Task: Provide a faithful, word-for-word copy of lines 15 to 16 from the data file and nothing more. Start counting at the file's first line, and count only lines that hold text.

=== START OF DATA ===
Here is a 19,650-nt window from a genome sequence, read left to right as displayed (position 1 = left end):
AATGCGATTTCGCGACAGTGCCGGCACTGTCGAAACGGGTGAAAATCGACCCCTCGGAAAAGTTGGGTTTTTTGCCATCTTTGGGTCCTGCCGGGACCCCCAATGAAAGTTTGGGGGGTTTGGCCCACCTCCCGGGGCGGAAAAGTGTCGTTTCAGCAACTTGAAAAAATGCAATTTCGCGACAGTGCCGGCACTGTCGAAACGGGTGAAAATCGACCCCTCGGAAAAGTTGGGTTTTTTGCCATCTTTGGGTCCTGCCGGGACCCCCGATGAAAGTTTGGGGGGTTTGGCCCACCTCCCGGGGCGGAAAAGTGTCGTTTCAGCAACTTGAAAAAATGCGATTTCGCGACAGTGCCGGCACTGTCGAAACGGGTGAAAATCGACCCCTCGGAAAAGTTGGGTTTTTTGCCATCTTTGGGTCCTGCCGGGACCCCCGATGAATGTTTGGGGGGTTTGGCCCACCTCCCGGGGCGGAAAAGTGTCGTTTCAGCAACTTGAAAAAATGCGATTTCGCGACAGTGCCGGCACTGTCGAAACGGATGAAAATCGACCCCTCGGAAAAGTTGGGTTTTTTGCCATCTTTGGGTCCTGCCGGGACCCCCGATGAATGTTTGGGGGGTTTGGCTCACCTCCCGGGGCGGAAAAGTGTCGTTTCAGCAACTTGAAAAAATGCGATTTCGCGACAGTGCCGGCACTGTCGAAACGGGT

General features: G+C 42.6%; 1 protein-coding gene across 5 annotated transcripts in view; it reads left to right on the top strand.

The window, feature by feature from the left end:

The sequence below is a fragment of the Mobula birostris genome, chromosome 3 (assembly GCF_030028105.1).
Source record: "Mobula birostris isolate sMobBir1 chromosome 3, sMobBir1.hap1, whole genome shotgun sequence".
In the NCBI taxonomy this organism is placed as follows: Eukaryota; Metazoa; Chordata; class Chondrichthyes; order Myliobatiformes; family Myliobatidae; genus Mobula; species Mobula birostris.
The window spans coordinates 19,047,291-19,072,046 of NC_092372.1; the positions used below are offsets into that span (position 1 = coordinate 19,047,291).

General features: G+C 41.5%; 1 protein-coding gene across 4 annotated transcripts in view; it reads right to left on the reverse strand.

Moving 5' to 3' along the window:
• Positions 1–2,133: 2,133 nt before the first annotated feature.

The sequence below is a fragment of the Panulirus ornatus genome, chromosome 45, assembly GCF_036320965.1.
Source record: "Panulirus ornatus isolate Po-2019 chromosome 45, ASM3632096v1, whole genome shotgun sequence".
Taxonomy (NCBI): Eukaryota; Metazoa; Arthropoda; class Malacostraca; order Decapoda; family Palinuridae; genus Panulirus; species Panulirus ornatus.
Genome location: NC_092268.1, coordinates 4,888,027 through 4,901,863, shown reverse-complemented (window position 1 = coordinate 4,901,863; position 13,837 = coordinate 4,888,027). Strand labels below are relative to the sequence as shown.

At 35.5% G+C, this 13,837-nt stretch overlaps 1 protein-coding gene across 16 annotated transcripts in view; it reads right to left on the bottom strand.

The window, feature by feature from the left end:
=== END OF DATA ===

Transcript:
Genome location: NC_092268.1, coordinates 4,888,027 through 4,901,863, shown reverse-complemented (window position 1 = coordinate 4,901,863; position 13,837 = coordinate 4,888,027). Strand labels below are relative to the sequence as shown.

At 35.5% G+C, this 13,837-nt stretch overlaps 1 protein-coding gene across 16 annotated transcripts in view; it reads right to left on the bottom strand.